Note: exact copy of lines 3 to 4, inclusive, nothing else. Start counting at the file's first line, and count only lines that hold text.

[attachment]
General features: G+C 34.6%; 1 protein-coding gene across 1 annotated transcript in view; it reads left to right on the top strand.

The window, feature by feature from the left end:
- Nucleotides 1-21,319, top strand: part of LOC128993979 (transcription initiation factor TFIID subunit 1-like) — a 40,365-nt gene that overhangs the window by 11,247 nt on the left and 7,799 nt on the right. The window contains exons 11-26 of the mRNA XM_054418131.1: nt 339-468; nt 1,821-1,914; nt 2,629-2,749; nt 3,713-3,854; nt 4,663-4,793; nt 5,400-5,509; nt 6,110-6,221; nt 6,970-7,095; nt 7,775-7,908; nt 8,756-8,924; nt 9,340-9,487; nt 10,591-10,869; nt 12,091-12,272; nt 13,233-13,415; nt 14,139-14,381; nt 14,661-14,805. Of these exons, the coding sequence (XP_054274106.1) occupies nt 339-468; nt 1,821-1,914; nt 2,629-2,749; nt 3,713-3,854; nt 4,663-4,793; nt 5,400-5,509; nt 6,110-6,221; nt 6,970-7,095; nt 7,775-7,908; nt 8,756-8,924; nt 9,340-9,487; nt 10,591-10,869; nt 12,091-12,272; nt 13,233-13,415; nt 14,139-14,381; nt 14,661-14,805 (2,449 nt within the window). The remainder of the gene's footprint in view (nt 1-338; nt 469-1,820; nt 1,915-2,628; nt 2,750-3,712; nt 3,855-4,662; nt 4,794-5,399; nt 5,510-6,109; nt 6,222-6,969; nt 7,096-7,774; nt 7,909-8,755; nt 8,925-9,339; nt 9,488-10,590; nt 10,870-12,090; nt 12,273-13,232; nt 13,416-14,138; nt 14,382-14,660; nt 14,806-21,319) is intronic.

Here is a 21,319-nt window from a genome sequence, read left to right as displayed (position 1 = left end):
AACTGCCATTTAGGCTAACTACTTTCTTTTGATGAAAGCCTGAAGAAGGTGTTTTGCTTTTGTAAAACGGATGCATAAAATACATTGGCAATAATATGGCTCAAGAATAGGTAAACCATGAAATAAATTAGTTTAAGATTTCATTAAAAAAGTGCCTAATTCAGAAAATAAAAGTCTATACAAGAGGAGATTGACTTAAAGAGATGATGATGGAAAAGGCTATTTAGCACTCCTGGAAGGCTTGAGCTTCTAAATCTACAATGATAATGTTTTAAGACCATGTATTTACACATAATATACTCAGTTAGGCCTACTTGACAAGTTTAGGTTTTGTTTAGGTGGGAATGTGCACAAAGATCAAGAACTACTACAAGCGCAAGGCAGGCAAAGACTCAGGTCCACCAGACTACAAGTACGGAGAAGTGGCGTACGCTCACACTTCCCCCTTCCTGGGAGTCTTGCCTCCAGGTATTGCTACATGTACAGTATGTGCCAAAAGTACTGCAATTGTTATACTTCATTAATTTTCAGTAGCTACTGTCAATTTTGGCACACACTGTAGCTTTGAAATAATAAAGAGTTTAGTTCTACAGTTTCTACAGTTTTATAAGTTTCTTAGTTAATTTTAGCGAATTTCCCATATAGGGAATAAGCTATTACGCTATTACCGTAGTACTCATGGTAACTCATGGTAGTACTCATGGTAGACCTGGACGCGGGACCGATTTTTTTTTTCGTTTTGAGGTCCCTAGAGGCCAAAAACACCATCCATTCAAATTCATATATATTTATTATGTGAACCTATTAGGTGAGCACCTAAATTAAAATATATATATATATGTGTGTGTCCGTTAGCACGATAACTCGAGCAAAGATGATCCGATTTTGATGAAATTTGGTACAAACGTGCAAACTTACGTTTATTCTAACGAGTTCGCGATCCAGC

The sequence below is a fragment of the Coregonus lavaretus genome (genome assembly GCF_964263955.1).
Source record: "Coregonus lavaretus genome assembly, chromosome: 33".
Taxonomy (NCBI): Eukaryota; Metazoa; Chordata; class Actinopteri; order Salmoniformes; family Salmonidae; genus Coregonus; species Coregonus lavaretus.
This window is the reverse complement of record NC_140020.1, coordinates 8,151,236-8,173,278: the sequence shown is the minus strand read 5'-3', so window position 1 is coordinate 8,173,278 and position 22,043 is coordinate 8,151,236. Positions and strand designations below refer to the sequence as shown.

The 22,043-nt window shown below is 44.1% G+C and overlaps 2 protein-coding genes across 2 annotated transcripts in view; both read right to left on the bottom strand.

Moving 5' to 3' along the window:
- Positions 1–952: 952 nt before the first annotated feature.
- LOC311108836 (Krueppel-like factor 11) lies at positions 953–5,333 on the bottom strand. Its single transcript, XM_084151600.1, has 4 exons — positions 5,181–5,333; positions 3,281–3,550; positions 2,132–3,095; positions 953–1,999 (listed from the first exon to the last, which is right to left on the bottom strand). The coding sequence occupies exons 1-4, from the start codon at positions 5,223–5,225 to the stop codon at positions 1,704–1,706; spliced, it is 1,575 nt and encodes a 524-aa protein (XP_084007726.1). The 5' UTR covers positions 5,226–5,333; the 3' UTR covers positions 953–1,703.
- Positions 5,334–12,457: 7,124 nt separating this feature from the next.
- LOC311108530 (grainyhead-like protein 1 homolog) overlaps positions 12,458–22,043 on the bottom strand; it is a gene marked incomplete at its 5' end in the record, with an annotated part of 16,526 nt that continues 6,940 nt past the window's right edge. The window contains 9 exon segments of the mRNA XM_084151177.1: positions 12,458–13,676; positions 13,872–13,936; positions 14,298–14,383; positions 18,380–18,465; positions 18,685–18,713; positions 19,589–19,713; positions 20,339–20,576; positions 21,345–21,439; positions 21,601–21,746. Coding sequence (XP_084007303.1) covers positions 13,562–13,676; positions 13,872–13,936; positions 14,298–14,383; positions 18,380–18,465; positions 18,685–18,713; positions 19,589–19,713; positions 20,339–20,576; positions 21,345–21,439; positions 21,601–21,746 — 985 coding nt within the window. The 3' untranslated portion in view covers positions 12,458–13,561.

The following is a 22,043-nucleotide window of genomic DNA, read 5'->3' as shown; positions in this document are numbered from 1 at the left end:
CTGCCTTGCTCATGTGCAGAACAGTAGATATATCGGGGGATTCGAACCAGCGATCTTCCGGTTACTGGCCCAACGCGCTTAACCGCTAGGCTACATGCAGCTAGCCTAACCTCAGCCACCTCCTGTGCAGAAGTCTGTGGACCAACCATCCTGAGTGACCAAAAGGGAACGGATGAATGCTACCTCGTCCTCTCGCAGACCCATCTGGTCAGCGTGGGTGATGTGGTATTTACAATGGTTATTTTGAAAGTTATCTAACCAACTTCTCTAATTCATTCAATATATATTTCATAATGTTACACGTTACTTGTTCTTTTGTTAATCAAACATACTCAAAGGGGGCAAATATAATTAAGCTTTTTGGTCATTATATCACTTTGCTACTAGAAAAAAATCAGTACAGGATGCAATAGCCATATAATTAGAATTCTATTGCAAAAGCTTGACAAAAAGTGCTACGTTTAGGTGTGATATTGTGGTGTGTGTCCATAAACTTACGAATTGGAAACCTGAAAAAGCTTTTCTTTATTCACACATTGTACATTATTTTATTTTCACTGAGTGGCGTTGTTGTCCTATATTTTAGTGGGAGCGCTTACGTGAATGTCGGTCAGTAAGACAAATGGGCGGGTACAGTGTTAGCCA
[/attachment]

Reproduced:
- Nucleotides 1-21,319, top strand: part of LOC128993979 (transcription initiation factor TFIID subunit 1-like) — a 40,365-nt gene that overhangs the window by 11,247 nt on the left and 7,799 nt on the right. The window contains exons 11-26 of the mRNA XM_054418131.1: nt 339-468; nt 1,821-1,914; nt 2,629-2,749; nt 3,713-3,854; nt 4,663-4,793; nt 5,400-5,509; nt 6,110-6,221; nt 6,970-7,095; nt 7,775-7,908; nt 8,756-8,924; nt 9,340-9,487; nt 10,591-10,869; nt 12,091-12,272; nt 13,233-13,415; nt 14,139-14,381; nt 14,661-14,805. Of these exons, the coding sequence (XP_054274106.1) occupies nt 339-468; nt 1,821-1,914; nt 2,629-2,749; nt 3,713-3,854; nt 4,663-4,793; nt 5,400-5,509; nt 6,110-6,221; nt 6,970-7,095; nt 7,775-7,908; nt 8,756-8,924; nt 9,340-9,487; nt 10,591-10,869; nt 12,091-12,272; nt 13,233-13,415; nt 14,139-14,381; nt 14,661-14,805 (2,449 nt within the window). The remainder of the gene's footprint in view (nt 1-338; nt 469-1,820; nt 1,915-2,628; nt 2,750-3,712; nt 3,855-4,662; nt 4,794-5,399; nt 5,510-6,109; nt 6,222-6,969; nt 7,096-7,774; nt 7,909-8,755; nt 8,925-9,339; nt 9,488-10,590; nt 10,870-12,090; nt 12,273-13,232; nt 13,416-14,138; nt 14,382-14,660; nt 14,806-21,319) is intronic.

Here is a 21,319-nt window from a genome sequence, read left to right as displayed (position 1 = left end):